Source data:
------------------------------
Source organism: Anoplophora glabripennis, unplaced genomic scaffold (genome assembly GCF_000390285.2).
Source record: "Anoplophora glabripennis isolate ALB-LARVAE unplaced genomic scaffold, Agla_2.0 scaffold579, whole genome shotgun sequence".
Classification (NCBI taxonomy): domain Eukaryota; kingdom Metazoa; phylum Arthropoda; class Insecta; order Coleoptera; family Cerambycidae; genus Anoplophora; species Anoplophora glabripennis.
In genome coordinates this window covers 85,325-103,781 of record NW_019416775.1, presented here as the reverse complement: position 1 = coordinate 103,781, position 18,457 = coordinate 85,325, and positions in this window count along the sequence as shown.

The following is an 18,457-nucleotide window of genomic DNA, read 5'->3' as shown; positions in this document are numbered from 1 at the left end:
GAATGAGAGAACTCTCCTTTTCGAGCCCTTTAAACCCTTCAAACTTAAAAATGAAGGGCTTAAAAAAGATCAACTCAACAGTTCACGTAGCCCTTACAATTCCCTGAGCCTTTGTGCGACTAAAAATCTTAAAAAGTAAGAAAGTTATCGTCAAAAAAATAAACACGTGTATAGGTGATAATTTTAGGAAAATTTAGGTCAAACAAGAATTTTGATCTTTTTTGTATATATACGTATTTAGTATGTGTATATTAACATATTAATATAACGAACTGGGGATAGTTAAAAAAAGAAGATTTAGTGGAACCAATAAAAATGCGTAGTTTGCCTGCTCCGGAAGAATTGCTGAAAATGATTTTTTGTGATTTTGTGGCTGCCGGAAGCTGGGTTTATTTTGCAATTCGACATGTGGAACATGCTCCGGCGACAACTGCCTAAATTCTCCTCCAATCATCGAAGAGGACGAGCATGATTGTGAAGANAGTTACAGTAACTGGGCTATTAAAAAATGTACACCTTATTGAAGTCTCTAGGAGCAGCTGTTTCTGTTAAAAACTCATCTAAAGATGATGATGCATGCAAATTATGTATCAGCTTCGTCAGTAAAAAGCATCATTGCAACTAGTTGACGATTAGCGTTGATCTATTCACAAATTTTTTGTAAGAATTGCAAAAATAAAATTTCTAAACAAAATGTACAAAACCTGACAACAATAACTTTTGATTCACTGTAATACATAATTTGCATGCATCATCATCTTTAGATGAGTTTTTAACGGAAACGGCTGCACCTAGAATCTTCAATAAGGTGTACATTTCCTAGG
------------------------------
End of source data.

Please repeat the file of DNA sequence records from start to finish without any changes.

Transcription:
Source organism: Anoplophora glabripennis, unplaced genomic scaffold (genome assembly GCF_000390285.2).
Source record: "Anoplophora glabripennis isolate ALB-LARVAE unplaced genomic scaffold, Agla_2.0 scaffold579, whole genome shotgun sequence".
Classification (NCBI taxonomy): domain Eukaryota; kingdom Metazoa; phylum Arthropoda; class Insecta; order Coleoptera; family Cerambycidae; genus Anoplophora; species Anoplophora glabripennis.
In genome coordinates this window covers 85,325-103,781 of record NW_019416775.1, presented here as the reverse complement: position 1 = coordinate 103,781, position 18,457 = coordinate 85,325, and positions in this window count along the sequence as shown.

The following is an 18,457-nucleotide window of genomic DNA, read 5'->3' as shown; positions in this document are numbered from 1 at the left end:
GAATGAGAGAACTCTCCTTTTCGAGCCCTTTAAACCCTTCAAACTTAAAAATGAAGGGCTTAAAAAAGATCAACTCAACAGTTCACGTAGCCCTTACAATTCCCTGAGCCTTTGTGCGACTAAAAATCTTAAAAAGTAAGAAAGTTATCGTCAAAAAAATAAACACGTGTATAGGTGATAATTTTAGGAAAATTTAGGTCAAACAAGAATTTTGATCTTTTTTGTATATATACGTATTTAGTATGTGTATATTAACATATTAATATAACGAACTGGGGATAGTTAAAAAAAGAAGATTTAGTGGAACCAATAAAAATGCGTAGTTTGCCTGCTCCGGAAGAATTGCTGAAAATGATTTTTTGTGATTTTGTGGCTGCCGGAAGCTGGGTTTATTTTGCAATTCGACATGTGGAACATGCTCCGGCGACAACTGCCTAAATTCTCCTCCAATCATCGAAGAGGACGAGCATGATTGTGAAGANAGTTACAGTAACTGGGCTATTAAAAAATGTACACCTTATTGAAGTCTCTAGGAGCAGCTGTTTCTGTTAAAAACTCATCTAAAGATGATGATGCATGCAAATTATGTATCAGCTTCGTCAGTAAAAAGCATCATTGCAACTAGTTGACGATTAGCGTTGATCTATTCACAAATTTTTTGTAAGAATTGCAAAAATAAAATTTCTAAACAAAATGTACAAAACCTGACAACAATAACTTTTGATTCACTGTAATACATAATTTGCATGCATCATCATCTTTAGATGAGTTTTTAACGGAAACGGCTGCACCTAGAATCTTCAATAAGGTGTACATTTCCTAGG